After that, I started my own company, and my first effort there was card games. I actually launched three card games at once, but the main one was Yomi, which was a card game about fighting games. And, the reason I chose to do any of that is that I had already been a consultant at several different game companies, and I'd worked at several different game companies, so I had kind of seen inside how it works.
What is more successful? What do people react to more strongly: card games/tabletop games or video games?
Well, video games are a bigger market, but board games are still a huge market. I'm not sure if you're aware of the situation on Kickstarter, but the biggest revenue category in all of Kickstarter is board games. The second biggest is video games. That might go against intuition because you might think of a few very big video games but there's just so many successful board games.
Your current project is Fantasy Strike, tell us a little bit about it. If someone knows Street Fighter can they know what to expect of Fantasy Strike?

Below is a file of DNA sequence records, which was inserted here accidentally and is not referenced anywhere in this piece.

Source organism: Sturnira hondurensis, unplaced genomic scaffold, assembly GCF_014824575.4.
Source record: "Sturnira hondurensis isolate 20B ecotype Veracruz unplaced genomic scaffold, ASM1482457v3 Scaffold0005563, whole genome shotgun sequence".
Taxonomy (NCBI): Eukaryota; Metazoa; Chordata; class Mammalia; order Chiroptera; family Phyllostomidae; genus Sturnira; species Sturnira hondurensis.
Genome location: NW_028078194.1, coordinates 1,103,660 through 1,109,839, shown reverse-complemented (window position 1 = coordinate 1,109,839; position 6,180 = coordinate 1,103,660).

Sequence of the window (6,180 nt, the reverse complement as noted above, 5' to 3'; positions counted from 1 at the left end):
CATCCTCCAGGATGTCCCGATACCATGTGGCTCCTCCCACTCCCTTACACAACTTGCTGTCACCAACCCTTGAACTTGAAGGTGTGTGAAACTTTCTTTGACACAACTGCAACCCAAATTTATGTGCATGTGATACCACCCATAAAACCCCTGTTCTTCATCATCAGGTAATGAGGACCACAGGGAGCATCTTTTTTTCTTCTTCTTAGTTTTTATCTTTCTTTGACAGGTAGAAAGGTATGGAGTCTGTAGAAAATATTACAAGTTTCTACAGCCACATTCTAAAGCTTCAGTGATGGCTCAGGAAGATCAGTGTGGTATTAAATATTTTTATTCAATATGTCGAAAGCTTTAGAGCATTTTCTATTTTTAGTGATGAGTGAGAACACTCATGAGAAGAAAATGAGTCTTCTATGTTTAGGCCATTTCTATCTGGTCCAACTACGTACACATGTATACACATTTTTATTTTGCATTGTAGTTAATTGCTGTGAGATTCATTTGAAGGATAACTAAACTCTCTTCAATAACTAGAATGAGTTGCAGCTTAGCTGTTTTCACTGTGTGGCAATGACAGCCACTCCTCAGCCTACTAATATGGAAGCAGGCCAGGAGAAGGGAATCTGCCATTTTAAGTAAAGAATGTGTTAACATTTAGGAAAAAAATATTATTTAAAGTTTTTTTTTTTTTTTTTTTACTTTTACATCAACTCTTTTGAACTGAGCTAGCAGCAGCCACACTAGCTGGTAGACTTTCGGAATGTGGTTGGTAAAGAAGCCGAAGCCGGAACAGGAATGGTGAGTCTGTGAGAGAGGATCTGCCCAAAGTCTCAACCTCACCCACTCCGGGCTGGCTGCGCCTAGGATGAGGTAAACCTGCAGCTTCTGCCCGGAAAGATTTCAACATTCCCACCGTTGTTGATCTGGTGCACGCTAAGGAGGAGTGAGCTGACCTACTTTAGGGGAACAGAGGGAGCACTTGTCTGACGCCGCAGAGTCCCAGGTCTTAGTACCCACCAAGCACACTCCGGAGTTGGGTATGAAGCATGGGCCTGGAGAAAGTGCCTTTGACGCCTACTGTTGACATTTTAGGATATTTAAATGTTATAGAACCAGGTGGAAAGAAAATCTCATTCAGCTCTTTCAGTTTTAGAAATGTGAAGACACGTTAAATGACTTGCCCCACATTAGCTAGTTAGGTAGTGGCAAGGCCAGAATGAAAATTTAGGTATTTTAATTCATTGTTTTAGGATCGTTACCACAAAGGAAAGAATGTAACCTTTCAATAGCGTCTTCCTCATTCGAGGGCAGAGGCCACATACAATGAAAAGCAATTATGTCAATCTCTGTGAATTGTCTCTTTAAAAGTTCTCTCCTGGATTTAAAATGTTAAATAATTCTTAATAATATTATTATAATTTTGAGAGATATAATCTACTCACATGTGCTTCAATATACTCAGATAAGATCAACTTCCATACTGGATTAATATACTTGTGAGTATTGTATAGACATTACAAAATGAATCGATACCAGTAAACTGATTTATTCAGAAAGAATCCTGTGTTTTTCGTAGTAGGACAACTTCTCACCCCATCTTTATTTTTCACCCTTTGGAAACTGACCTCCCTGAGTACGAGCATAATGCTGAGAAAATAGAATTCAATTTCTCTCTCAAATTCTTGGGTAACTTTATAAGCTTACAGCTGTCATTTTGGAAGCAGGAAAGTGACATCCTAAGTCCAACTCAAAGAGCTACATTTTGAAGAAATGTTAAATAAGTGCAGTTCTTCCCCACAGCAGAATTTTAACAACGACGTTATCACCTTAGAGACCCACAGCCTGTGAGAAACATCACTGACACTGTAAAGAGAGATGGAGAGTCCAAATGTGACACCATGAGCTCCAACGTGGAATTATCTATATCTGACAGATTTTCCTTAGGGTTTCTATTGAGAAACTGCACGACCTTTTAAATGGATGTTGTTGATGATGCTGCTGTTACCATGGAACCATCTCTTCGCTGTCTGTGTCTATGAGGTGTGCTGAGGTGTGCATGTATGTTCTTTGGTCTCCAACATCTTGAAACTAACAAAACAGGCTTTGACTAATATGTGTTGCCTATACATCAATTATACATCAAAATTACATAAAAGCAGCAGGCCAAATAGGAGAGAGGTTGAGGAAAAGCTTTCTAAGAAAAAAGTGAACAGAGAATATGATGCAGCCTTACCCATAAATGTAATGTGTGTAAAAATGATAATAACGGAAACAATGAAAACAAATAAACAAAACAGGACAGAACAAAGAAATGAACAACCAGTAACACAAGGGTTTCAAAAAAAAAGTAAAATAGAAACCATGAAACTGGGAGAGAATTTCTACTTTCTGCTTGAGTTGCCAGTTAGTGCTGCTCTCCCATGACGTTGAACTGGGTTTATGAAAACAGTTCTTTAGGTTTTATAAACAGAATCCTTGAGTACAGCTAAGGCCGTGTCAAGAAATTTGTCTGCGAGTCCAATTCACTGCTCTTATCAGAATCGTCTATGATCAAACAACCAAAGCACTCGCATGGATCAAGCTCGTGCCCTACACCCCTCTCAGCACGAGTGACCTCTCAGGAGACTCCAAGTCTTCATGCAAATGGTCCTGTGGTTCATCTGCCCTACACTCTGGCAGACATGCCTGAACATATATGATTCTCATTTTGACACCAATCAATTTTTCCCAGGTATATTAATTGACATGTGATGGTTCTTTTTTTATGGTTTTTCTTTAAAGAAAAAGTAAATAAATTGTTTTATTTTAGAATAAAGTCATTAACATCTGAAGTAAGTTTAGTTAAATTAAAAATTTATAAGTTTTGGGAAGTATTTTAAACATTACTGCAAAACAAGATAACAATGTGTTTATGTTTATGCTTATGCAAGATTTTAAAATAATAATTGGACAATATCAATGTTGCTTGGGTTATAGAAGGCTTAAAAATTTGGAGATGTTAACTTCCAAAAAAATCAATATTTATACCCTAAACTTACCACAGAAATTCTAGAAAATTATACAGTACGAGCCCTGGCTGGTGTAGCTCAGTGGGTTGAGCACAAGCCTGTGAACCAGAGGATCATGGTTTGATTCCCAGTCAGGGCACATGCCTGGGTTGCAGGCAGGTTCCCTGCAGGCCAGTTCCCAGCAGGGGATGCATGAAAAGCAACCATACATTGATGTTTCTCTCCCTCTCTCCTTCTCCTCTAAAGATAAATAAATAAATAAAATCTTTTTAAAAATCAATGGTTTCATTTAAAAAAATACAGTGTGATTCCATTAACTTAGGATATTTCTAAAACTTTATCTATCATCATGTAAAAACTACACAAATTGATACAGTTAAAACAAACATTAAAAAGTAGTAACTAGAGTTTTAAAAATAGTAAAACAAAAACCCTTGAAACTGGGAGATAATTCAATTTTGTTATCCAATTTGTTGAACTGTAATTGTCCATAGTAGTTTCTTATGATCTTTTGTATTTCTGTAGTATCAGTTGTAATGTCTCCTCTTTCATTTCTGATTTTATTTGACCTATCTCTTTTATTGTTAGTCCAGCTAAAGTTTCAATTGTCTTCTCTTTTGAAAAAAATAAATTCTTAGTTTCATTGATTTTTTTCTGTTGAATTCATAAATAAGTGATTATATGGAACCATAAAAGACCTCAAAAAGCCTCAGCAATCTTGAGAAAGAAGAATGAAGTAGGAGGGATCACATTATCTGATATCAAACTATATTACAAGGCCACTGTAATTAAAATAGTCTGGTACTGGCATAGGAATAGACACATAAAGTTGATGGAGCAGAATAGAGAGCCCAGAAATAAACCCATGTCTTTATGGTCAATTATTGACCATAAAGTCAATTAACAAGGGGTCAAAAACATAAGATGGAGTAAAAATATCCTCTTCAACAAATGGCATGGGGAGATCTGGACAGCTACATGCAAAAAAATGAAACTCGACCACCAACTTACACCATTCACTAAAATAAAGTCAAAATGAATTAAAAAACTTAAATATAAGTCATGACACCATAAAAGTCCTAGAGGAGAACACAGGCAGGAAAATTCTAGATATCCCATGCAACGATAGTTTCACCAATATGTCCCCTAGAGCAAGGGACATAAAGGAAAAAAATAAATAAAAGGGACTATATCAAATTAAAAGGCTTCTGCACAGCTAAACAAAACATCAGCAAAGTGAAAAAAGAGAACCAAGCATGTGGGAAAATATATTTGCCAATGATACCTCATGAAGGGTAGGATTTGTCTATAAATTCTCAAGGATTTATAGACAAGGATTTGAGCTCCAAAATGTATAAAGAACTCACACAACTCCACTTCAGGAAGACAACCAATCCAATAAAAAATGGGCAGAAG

I worked on Street Fighter 2 as I mentioned and I think of it like this: Street fighter 2 was this big revolution, really. It was kind of like the first real fighting game, and some versions of Street Fighter 2 are played to this day in tournaments and are really great. When you think of nostalgia, that's what we're thinking back to. Now, ever since then, there's been an explosion of many different fighting games, but all of them seem to be clustered kind of close together on the opposite end of the spectrum of complexity. They're generally very complicated games compared to the old days. I don't condemn that because — I don't know if you're familiar with the game Guilty Gear — but I think that's my favorite fighting game and it's probably the most complicated fighting game.
What makes Guilty Gear your favorite fighting game?